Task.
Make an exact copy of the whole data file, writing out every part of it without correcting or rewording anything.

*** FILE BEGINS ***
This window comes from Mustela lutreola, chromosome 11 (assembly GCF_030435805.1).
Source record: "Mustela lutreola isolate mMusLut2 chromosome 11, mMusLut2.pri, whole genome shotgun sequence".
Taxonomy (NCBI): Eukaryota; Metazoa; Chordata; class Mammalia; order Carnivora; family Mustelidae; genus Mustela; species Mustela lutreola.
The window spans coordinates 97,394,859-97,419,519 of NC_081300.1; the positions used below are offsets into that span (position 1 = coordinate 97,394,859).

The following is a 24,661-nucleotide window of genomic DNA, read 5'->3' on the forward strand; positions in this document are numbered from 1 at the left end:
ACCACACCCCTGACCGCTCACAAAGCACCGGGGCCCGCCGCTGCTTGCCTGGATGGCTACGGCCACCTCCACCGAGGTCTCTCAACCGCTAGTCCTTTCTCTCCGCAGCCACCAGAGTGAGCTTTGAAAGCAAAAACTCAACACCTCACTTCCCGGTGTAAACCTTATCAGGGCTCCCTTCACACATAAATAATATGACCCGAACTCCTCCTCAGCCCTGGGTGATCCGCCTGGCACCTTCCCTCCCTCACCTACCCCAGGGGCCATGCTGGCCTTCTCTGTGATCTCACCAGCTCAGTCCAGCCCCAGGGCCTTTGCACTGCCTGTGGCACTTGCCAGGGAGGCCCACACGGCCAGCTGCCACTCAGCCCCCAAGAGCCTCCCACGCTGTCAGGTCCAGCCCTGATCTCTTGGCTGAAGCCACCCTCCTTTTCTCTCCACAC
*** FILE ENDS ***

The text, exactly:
This window comes from Mustela lutreola, chromosome 11 (assembly GCF_030435805.1).
Source record: "Mustela lutreola isolate mMusLut2 chromosome 11, mMusLut2.pri, whole genome shotgun sequence".
Taxonomy (NCBI): Eukaryota; Metazoa; Chordata; class Mammalia; order Carnivora; family Mustelidae; genus Mustela; species Mustela lutreola.
The window spans coordinates 97,394,859-97,419,519 of NC_081300.1; the positions used below are offsets into that span (position 1 = coordinate 97,394,859).

The following is a 24,661-nucleotide window of genomic DNA, read 5'->3' on the forward strand; positions in this document are numbered from 1 at the left end:
ACCACACCCCTGACCGCTCACAAAGCACCGGGGCCCGCCGCTGCTTGCCTGGATGGCTACGGCCACCTCCACCGAGGTCTCTCAACCGCTAGTCCTTTCTCTCCGCAGCCACCAGAGTGAGCTTTGAAAGCAAAAACTCAACACCTCACTTCCCGGTGTAAACCTTATCAGGGCTCCCTTCACACATAAATAATATGACCCGAACTCCTCCTCAGCCCTGGGTGATCCGCCTGGCACCTTCCCTCCCTCACCTACCCCAGGGGCCATGCTGGCCTTCTCTGTGATCTCACCAGCTCAGTCCAGCCCCAGGGCCTTTGCACTGCCTGTGGCACTTGCCAGGGAGGCCCACACGGCCAGCTGCCACTCAGCCCCCAAGAGCCTCCCACGCTGTCAGGTCCAGCCCTGATCTCTTGGCTGAAGCCACCCTCCTTTTCTCTCCACAC